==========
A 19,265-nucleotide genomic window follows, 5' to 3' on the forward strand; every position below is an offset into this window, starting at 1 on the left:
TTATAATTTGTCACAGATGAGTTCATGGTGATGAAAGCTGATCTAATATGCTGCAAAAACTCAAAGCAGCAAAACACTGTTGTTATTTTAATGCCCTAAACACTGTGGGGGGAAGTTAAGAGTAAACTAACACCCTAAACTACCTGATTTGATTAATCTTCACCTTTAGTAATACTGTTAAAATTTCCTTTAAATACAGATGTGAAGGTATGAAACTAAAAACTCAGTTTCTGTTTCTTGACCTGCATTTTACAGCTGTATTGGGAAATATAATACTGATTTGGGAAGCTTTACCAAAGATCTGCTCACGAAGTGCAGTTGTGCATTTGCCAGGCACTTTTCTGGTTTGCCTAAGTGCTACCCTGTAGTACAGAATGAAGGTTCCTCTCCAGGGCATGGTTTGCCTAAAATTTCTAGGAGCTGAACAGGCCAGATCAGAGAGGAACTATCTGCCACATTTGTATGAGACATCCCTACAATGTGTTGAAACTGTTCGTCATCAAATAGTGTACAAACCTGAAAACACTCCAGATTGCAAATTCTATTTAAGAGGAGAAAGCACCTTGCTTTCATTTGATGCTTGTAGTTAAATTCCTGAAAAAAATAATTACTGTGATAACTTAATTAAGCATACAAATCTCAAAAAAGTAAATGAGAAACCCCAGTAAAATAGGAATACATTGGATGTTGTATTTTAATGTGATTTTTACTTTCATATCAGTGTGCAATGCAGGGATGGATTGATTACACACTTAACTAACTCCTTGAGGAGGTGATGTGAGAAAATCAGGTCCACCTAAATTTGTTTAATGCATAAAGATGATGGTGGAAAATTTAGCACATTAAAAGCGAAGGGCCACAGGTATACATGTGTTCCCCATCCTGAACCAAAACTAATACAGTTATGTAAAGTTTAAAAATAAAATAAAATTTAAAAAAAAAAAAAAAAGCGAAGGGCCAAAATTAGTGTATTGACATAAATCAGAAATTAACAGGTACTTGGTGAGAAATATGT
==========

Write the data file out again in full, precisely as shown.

A 19,265-nucleotide genomic window follows, 5' to 3' on the forward strand; every position below is an offset into this window, starting at 1 on the left:
TTATAATTTGTCACAGATGAGTTCATGGTGATGAAAGCTGATCTAATATGCTGCAAAAACTCAAAGCAGCAAAACACTGTTGTTATTTTAATGCCCTAAACACTGTGGGGGGAAGTTAAGAGTAAACTAACACCCTAAACTACCTGATTTGATTAATCTTCACCTTTAGTAATACTGTTAAAATTTCCTTTAAATACAGATGTGAAGGTATGAAACTAAAAACTCAGTTTCTGTTTCTTGACCTGCATTTTACAGCTGTATTGGGAAATATAATACTGATTTGGGAAGCTTTACCAAAGATCTGCTCACGAAGTGCAGTTGTGCATTTGCCAGGCACTTTTCTGGTTTGCCTAAGTGCTACCCTGTAGTACAGAATGAAGGTTCCTCTCCAGGGCATGGTTTGCCTAAAATTTCTAGGAGCTGAACAGGCCAGATCAGAGAGGAACTATCTGCCACATTTGTATGAGACATCCCTACAATGTGTTGAAACTGTTCGTCATCAAATAGTGTACAAACCTGAAAACACTCCAGATTGCAAATTCTATTTAAGAGGAGAAAGCACCTTGCTTTCATTTGATGCTTGTAGTTAAATTCCTGAAAAAAATAATTACTGTGATAACTTAATTAAGCATACAAATCTCAAAAAAGTAAATGAGAAACCCCAGTAAAATAGGAATACATTGGATGTTGTATTTTAATGTGATTTTTACTTTCATATCAGTGTGCAATGCAGGGATGGATTGATTACACACTTAACTAACTCCTTGAGGAGGTGATGTGAGAAAATCAGGTCCACCTAAATTTGTTTAATGCATAAAGATGATGGTGGAAAATTTAGCACATTAAAAGCGAAGGGCCACAGGTATACATGTGTTCCCCATCCTGAACCAAAACTAATACAGTTATGTAAAGTTTAAAAATAAAATAAAATTTAAAAAAAAAAAAAAAAGCGAAGGGCCAAAATTAGTGTATTGACATAAATCAGAAATTAACAGGTACTTGGTGAGAAATATGT